X-Ray Tube

Where do X-rays come from?

WTFact | June 7, 2024

What Is This?

Historian Peter Jones on the first European universities, different models of the education regulation and the proliferation of universities at the end of the Middle Ages
The X-ray Tube is the primary source of X-ray radiation.

An X-ray tube is a vacuum glass envelope containing electrodes: a tungsten filament cathode and a metal anode with high conductivity. These electrodes are connected to a high-voltage source, up to several hundred thousand volts. The glass of the tubes can vary depending on their intended use.

When a current is applied, the cathode emits electrons, which are accelerated by the electric field created between the cathode and anode. This process is called electronic emission. Upon reaching the anode, the electrons decelerate and lose most of their energy, resulting in the production of braking radiation in the X-ray range. The majority of the electrons’ energy is converted into heat. To prevent overheating, the anode is connected to a cooling system, which can use water, oil, or an air stream.

Each tube contains a focal spot on the anode, where the electrons converge and from which the X-ray radiation originates. The size of the focal spot affects the quality and size of the radiation beam. There are tubes with normal focal spots (6–7 mm²) and fine focal spots (a few hundredths or thousandths of a square millimeter).

Significance for Science

Historian Peter Jones on the first European universities, different models of the education regulation and the proliferation of universities at the end of the Middle Ages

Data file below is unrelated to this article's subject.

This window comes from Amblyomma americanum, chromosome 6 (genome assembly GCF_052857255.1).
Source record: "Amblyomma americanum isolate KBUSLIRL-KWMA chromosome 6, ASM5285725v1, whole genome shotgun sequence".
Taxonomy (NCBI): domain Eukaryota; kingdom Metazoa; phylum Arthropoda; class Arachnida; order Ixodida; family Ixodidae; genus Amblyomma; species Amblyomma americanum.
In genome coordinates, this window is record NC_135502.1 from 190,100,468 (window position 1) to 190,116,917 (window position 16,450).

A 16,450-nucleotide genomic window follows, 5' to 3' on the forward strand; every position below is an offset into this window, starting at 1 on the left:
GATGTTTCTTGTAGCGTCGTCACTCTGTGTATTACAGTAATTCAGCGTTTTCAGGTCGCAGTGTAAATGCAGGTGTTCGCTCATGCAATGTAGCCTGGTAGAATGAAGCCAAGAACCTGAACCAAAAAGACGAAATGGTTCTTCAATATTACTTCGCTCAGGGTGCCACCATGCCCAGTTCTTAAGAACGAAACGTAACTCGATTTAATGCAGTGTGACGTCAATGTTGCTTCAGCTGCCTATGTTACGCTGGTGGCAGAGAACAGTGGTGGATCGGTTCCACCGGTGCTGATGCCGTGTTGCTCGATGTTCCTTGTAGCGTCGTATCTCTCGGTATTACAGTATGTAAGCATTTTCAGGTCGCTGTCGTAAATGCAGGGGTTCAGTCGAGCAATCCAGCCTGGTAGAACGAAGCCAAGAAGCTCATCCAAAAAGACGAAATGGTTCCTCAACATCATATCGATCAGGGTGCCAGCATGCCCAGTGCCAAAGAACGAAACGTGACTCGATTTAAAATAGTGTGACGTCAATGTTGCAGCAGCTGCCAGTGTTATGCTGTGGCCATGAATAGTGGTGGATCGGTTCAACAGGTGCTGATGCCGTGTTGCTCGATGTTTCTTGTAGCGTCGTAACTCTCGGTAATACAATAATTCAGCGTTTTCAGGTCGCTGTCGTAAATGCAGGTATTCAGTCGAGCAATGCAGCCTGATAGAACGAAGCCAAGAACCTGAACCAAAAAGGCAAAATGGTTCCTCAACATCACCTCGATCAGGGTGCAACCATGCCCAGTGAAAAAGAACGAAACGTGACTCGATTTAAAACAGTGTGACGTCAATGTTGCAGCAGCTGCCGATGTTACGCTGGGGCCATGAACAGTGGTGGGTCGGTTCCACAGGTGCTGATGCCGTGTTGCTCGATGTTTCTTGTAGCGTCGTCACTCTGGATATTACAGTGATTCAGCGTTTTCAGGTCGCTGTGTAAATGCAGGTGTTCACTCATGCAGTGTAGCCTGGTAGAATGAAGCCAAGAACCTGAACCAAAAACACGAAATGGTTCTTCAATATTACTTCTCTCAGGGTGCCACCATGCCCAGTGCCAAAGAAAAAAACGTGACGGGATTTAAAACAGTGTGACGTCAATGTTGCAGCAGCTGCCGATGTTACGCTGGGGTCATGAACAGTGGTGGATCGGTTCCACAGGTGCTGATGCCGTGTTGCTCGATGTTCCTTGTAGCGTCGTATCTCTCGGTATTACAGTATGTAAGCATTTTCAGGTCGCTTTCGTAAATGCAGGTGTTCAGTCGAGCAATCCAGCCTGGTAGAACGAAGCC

X-ray radiation has led to the development of X-ray crystallography, allowing scientists to determine the structure of crystalline lattices of various materials. A relatively new area of research is X-ray microscopy. Although it lags behind electron microscopy in spatial resolution, X-ray microscopy is a non-destructive method, which can be crucial for many industries. X-ray radiation plays a significant role in modern medicine, enabling techniques such as computed tomography, various types of radiotherapy, and other diagnostic and treatment tools.

An unconventional application of X-ray radiation is in art history. It can reveal details about the creation of paintings and other artworks, provide insights into the artists’ techniques, and help determine optimal conditions for preserving museum exhibits.

Importance of Understanding X-ray Technology

Historian Peter Jones on the first European universities, different models of the education regulation and the proliferation of universities at the end of the Middle Ages
The fundamental components of modern X-ray tubes were invented in 1913, and this design, with some improvements, has persisted to this day. X-ray radiation accompanies people throughout their lives, from metro rides to dental visits. Therefore, understanding how this technology works is essential.

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